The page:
Does Your Next Video Display Need to Have a QAM
Satellite customers who dont intend to ever have
cable in their homes neednt worry about QAM tuners at all. But if youre a
cable subscriber who expects to remain so, a QAM tuner might be of interest.
When cable companies ran out of bandwidth for analog cable
channels, they turned to digital transmission to increase the number of available
channels. This allows many cable systems to carry hundreds -- possibly even more than a
thousand -- channels of programming. Digital cable allows for 30 to 100 pay-per-view movie
channels with scheduled start and end times. It also makes possible 10 to 50
movie-on-demand channels that allow you to start a movie any time you want, have access to
that movie for 24 hours rather than one viewing, and, when you do sit down to watch it,
have all the options you get with a VCR or DVR: stop, rewind, pause, etc. Digital cable
permits multiple versions of various "pay" channels, such as HBO, Showtime,
Cinemax, Starz, etc. Sports subscriptions of various types are also available on digital
cable systems, as are special events, and 30 or more channels of continuous music without
The complex signals a cable company generates to carry all
that programming are far beyond the capabilities of the simple broadcast UHF and VHF
tuners that have been in TVs for decades. This is why cable companies give you set-top
boxes, which you need to receive all of their digital and analog channels.
QAM stands for "quadrature amplitude modulation,"
the format by which digital cable channels are encoded and transmitted via cable. Until
recently, there was no standard for how this was done; most cable systems were
incompatible with those of other companies. The FCC recently issued a ruling requiring all
cable providers to use the same QAM scheme; the tuners beginning to appear in home video
displays now use this scheme.
Theoretically, a QAM-equipped TV is all you need to receive
digital cable channels. Most people assume that, rather than having to pay the cable
company rental on the set-top box and remote, all theyll have to do now is to
connect the cable to the video display and use the displays remote control to view
digital cable channels.
But theres a fly in the ointment. Cable companies
charge extra for digital cable service. Not a lot, usually -- in my area, its just
$3 per month. But you cant receive the digital channels without the set-top box,
which sets you back another $7 a month. Add $0.60/month for the remote, and the cable
company is getting a little over $10 a month for each digital cable subscriber -- more if
the customer has more set-top boxes.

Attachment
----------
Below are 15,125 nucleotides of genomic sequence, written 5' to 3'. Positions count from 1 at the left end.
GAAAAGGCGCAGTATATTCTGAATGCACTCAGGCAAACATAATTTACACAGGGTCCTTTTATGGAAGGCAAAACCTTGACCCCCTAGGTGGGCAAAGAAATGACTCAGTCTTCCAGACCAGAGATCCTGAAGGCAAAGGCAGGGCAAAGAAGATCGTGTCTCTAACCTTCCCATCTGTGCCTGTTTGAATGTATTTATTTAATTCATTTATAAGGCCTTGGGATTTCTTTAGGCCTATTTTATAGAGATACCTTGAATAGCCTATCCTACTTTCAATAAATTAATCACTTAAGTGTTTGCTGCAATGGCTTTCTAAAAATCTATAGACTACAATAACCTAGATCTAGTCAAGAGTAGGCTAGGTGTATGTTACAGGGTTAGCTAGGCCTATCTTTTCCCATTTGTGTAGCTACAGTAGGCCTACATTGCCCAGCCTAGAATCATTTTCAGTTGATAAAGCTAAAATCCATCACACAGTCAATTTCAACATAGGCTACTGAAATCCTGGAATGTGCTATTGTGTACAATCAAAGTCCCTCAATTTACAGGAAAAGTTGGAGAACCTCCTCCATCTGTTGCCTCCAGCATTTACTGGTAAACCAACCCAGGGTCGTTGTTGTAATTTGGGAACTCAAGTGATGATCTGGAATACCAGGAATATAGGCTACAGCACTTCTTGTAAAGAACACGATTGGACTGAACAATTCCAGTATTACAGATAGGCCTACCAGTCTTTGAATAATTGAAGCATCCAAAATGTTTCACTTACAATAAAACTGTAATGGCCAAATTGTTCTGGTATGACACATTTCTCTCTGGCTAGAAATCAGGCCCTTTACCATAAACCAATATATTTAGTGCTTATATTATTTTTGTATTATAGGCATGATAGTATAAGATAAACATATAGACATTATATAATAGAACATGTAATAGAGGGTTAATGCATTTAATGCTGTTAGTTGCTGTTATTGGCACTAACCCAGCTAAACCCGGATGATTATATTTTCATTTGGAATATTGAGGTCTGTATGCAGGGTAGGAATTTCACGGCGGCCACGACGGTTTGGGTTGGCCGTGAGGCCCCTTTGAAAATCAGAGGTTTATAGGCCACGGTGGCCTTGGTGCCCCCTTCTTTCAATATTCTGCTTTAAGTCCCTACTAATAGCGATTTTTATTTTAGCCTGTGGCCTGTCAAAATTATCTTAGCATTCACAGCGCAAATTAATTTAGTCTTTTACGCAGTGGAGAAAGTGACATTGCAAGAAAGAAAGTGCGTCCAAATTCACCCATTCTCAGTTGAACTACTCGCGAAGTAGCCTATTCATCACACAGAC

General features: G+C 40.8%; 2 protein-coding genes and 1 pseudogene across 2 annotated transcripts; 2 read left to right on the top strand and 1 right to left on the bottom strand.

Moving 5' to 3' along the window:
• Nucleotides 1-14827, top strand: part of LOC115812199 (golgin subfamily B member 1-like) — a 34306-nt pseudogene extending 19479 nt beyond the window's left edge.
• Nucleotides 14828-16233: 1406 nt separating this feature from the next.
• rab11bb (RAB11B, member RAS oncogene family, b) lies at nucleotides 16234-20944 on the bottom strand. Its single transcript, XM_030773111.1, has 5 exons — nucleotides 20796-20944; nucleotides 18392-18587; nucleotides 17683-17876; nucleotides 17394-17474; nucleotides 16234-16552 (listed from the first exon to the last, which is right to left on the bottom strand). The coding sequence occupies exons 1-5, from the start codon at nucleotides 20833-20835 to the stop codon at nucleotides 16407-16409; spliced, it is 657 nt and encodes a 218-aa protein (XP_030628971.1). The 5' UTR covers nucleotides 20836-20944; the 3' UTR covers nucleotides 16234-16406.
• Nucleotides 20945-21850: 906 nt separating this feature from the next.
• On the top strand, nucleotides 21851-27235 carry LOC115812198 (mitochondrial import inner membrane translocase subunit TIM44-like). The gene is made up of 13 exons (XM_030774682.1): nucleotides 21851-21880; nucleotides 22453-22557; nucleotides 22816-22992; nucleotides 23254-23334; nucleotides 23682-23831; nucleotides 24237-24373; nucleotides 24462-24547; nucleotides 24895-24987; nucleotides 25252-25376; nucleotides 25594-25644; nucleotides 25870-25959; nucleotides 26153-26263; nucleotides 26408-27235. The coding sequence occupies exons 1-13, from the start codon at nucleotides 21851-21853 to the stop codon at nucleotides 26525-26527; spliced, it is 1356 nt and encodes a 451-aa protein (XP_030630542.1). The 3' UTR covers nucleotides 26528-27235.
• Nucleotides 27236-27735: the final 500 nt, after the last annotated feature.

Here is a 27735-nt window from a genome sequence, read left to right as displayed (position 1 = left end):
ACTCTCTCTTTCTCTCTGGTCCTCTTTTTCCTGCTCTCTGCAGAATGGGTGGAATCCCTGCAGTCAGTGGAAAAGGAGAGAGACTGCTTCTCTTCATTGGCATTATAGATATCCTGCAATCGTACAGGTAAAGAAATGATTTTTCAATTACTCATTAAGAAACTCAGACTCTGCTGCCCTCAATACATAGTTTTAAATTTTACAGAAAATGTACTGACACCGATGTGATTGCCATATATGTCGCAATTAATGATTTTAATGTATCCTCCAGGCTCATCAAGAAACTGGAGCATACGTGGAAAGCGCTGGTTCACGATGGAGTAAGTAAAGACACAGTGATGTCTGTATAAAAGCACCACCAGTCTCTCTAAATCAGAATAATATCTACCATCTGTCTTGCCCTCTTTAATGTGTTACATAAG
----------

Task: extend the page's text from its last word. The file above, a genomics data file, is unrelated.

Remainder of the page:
The capabilities of QAM tuners now appearing in some new
TVs are not completely clear. The owners manual of one model I examined contains no
information about using the built-in QAM tuner and what it can or cant do for you.
If the TVs QAM tuner cant be addressed by the cable company, as the set-top
boxes can be, you may not be able to receive digital cable channels without a set-top box.
That could make the built-in QAM tuner useless.
Theres a chance that some cable companies may decide
not to encrypt local channels that are on their digital band. If that happens, you might
be able to get local HDTV broadcasts via your TVs QAM tuner without having to have a
set-top box. This would spare you the considerable hassle of installing a largish antenna
to receive local HDTV broadcast channels, even if you dont live very far from the
broadcast antenna. There may be some value to having an internal QAM tuner, but the
amount of value depends on your local cable company, their digital programming, and the
capabilities of the built-in QAM tuner.
One story that has made the rounds in recent months is of a
consumer who brought home a new TV with a QAM tuner. He was paying only for analog cable,
not for digital cable or any of the services on the digital band. When he flipped through
the channels, he found he could receive all of the digital cable channels on his new TV.
Not one to make any waves, the guy enjoyed digital cable for a while, until the channels
began disappearing one by one. Over the course of a few days, every digital cable channel
disappeared from his set, each one apparently now encrypted by the cable company.
Whether a QAM tuner will offer you any worthwhile
functionality will be up to you to research in advance. Before you buy a new TV, call your
cable company and ask them, "If I buy a new TV with a built-in QAM tuner, what
programming will I be able to receive on that TV without one of your digital cable set-top
boxes?" Ask this as well: "Will I be able to receive local broadcast channels in
HDTV using the built-in QAM tuner in my new TV without having to have one of your
boxes?" The second question is important -- they may have forgotten about the local